I didn't write this, but I'm definitely impressed with how well the author summarized Aquarium. I've talked to him via email, and he sounds like a great guy. In fact, he suggested SQLObject would be a good combination with Aquarium, which is news to me ;)

I'm a little bummed about the whole WSGI thing since so much of it is really a duplication of the API's that Aquarium sought to lay down. Porting Aquarium to WSGI is like making an adaptor for an adaptor :-/ Nonetheless, I will probably make an Aquarium WebServerAdaptor to support WSGI's API.

I'm also a bit bummed about the "Ruby on Rails" thing, since Aquarium had the same functionality in a subproject called Piranha about three years ago (both automatic retrieval of data from an RDBMS and automatic code generation for a GUI to work with that data). The essential difference wasn't features, but it was accessibility for newbies, and it didn't help that I "left the Web" for about two years to work on the IPv6 project. In the future, I'm hoping to direct more of my attention to the newbies.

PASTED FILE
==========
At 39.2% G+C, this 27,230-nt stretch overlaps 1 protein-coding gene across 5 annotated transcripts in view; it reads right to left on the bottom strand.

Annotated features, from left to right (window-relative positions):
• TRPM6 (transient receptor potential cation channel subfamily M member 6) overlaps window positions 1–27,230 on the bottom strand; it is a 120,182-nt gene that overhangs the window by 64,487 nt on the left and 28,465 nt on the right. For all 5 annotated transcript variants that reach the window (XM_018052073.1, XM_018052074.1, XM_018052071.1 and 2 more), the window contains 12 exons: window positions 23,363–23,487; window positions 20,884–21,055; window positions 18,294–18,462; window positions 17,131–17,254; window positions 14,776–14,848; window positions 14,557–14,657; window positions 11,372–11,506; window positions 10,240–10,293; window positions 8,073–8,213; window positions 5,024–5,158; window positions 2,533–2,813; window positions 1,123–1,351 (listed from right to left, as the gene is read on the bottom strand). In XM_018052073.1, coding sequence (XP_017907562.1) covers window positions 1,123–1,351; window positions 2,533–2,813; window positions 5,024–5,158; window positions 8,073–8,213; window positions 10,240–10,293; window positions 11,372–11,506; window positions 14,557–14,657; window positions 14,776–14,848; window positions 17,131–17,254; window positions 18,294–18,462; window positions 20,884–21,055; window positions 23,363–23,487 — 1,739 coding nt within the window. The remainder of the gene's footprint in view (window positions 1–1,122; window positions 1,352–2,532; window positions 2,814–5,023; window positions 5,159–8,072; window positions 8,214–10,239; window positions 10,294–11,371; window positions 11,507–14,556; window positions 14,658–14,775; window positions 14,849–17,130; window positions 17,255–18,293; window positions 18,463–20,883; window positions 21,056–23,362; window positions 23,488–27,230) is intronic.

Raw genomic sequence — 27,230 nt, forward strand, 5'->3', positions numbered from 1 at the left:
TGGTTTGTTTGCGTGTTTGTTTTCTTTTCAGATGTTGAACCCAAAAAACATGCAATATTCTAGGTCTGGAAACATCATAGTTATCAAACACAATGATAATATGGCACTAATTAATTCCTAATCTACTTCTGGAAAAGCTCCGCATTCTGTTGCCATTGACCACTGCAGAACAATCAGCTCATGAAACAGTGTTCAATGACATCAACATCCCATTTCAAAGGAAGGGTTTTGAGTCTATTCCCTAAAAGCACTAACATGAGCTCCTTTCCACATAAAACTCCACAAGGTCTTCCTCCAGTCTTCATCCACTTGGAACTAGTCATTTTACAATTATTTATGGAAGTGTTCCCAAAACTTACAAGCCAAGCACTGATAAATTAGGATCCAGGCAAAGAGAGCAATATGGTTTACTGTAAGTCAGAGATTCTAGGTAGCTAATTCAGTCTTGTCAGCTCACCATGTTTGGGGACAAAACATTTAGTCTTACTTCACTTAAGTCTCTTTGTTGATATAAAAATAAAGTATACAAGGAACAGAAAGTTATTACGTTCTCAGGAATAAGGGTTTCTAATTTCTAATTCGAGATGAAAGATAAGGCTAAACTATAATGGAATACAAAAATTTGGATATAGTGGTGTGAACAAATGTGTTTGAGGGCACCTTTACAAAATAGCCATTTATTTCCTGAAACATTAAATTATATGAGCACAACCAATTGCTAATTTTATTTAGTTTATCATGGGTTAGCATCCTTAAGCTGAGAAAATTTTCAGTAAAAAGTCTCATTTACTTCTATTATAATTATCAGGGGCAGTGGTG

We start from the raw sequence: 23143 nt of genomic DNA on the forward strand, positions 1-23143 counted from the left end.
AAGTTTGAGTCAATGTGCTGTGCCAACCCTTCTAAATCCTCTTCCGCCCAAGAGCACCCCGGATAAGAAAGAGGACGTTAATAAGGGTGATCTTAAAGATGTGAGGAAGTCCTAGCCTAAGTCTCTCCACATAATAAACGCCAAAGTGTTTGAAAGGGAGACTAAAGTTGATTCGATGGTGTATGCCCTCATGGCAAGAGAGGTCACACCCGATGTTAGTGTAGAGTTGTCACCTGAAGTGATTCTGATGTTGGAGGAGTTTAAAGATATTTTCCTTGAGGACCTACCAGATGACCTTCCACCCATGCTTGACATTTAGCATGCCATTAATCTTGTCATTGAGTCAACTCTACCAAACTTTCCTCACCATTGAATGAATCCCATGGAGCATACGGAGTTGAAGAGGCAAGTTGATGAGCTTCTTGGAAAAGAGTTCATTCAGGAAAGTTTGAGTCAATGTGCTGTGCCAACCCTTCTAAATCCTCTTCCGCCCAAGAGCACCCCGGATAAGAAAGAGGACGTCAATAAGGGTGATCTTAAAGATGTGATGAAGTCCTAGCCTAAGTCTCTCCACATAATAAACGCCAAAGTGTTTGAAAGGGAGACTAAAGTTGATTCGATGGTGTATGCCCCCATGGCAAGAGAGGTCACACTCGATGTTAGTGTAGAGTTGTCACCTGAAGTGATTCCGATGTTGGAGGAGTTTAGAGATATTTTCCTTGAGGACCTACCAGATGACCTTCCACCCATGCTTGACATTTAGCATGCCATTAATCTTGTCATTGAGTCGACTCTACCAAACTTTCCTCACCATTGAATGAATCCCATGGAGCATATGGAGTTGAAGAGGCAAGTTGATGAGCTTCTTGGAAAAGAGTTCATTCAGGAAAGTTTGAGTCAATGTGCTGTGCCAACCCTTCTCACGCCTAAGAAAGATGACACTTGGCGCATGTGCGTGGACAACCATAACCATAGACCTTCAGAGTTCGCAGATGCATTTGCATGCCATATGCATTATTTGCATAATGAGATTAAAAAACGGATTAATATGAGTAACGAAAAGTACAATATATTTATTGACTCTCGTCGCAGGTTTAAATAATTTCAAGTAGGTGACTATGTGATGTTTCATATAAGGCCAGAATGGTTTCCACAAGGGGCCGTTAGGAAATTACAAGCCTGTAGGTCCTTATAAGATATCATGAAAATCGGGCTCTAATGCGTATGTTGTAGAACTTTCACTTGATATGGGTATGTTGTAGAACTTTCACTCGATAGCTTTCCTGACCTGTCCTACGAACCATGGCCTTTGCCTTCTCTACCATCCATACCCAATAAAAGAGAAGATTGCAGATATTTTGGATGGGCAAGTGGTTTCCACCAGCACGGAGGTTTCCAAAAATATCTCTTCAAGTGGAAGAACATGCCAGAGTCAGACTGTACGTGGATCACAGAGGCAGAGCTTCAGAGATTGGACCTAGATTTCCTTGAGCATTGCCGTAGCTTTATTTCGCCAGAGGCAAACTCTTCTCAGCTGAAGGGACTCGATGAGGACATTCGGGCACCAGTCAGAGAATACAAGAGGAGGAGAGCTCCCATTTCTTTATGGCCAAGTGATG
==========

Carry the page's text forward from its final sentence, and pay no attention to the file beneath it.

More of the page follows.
Comments

Popular posts from this blog

Ubuntu 20.04 on a 2015 15" MacBook Pro

I decided to give Ubuntu 20.04 a try on my 2015 15" MacBook Pro. I didn't actually install it; I just live booted from a USB thumb drive which was enough to try out everything I wanted. In summary, it's not perfect, and issues with my camera would prevent me from switching, but given the right hardware, I think it's a really viable option. The first thing I wanted to try was what would happen if I plugged in a non-HiDPI screen given that my laptop has a HiDPI screen. Without sub-pixel scaling, whatever scale rate I picked for one screen would apply to the other. However, once I turned on sub-pixel scaling, I was able to pick different scale rates for the internal and external displays. That looked ok. I tried plugging in and unplugging multiple times, and it didn't crash. I doubt it'd work with my Thunderbolt display at work, but it worked fine for my HDMI displays at home. I even plugged it into my TV, and it stuck to the 100% scaling I picked for the othe